Companies have to walk the walk
Companies that understand the importance of inclusion stand out. Not only will they get the best from their employees, but they’ll have a more favorable reputation in the world. Demonstrating they treat people fairly and equally can in turn lead companies to gain and retain clients.
Blanket statements of support of communities and causes aren't enough on their own, though. Employers need to commit to make change within an organization, according to Arthur Woods, a co-founder of Mathison, a hiring platform that helps companies grow a more diverse workforce.
“This has everything to do with companies and managers creating psychological safety to reassure people it won’t hurt their career [to be out] and that they’ll be respected,” says Jennifer Brown, CEO and co-founder of Jennifer Brown Consulting, which works with large for-profit companies on their diversity and inclusion strategies.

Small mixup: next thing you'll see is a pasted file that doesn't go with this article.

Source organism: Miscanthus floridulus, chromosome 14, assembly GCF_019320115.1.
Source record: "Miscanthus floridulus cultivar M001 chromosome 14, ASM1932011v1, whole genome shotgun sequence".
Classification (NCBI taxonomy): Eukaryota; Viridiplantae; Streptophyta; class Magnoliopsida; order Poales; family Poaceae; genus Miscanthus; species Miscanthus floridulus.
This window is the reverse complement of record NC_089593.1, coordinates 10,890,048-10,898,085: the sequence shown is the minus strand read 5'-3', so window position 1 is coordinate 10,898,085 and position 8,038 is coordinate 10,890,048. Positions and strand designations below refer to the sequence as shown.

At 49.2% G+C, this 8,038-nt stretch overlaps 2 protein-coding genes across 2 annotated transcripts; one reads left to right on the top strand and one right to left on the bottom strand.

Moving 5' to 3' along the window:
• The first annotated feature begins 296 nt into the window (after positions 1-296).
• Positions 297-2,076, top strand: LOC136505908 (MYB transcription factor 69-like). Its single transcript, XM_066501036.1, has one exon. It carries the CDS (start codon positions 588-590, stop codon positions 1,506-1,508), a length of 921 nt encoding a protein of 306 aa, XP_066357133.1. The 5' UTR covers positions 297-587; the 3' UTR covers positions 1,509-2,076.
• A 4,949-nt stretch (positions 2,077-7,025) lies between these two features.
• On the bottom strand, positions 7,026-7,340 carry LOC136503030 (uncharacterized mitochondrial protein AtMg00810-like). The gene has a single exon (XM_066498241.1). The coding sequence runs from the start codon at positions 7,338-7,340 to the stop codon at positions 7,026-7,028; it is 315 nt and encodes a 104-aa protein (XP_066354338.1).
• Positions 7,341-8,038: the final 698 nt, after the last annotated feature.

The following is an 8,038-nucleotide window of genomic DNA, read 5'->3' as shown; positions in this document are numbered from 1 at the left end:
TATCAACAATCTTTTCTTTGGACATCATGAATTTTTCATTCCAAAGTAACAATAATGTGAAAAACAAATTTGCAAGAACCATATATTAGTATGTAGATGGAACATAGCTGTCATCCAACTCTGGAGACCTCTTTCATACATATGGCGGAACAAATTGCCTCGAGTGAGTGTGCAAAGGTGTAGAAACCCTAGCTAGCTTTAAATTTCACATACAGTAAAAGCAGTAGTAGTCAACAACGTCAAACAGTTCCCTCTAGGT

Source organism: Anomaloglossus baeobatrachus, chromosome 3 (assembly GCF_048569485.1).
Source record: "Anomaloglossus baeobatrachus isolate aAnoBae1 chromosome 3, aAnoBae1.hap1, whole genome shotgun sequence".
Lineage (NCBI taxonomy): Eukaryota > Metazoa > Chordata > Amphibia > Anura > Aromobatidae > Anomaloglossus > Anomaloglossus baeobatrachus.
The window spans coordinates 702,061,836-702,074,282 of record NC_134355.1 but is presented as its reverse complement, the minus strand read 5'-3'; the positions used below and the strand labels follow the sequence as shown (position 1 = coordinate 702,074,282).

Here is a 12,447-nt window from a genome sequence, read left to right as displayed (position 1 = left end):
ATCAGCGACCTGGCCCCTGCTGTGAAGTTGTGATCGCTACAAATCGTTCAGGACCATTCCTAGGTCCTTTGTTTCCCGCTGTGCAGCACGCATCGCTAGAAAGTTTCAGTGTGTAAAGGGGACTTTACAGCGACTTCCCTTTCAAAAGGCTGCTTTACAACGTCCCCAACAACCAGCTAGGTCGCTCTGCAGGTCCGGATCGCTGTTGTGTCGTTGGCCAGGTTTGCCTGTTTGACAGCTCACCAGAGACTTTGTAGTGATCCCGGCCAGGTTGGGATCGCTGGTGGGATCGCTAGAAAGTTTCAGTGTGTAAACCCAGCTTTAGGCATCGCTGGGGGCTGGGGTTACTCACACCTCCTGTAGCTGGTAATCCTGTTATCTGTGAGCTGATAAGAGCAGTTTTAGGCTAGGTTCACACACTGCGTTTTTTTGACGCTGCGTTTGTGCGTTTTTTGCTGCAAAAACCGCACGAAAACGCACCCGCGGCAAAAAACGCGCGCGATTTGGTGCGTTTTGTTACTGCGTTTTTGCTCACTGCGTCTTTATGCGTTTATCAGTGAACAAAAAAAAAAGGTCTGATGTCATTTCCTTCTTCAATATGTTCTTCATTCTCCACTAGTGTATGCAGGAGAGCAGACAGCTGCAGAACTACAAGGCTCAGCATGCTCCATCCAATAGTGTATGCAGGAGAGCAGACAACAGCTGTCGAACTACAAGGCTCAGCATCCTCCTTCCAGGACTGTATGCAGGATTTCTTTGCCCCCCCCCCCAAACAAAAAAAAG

Employees may have experienced overt unjust behavior to micro-aggressive comments and questions or passively choosing not to interact with an LGBTQ+ co-worker. As a result, many people elect to keep their sexual orientation to themselves in order to better mesh with co-workers. According to the 2020 New York LGBT Community Center and BCG survey 40% of LGBTQ workers remain closeted at work and, of the 54% who are out at work, they say they remain closeted to their clients.
“Actions speak louder than words,” Woods says. “Do the work. Take steps to cast a wide net in hiring, develop objectives to remove bias in job descriptions, track and report your diversity data publicly. Then communicate to your candidates that these are the actions you’re taking to ensure they’re being treated equally. Companies, with their systems, can treat people differently and with bias if they haven’t taken the steps to minimize or eliminate it.”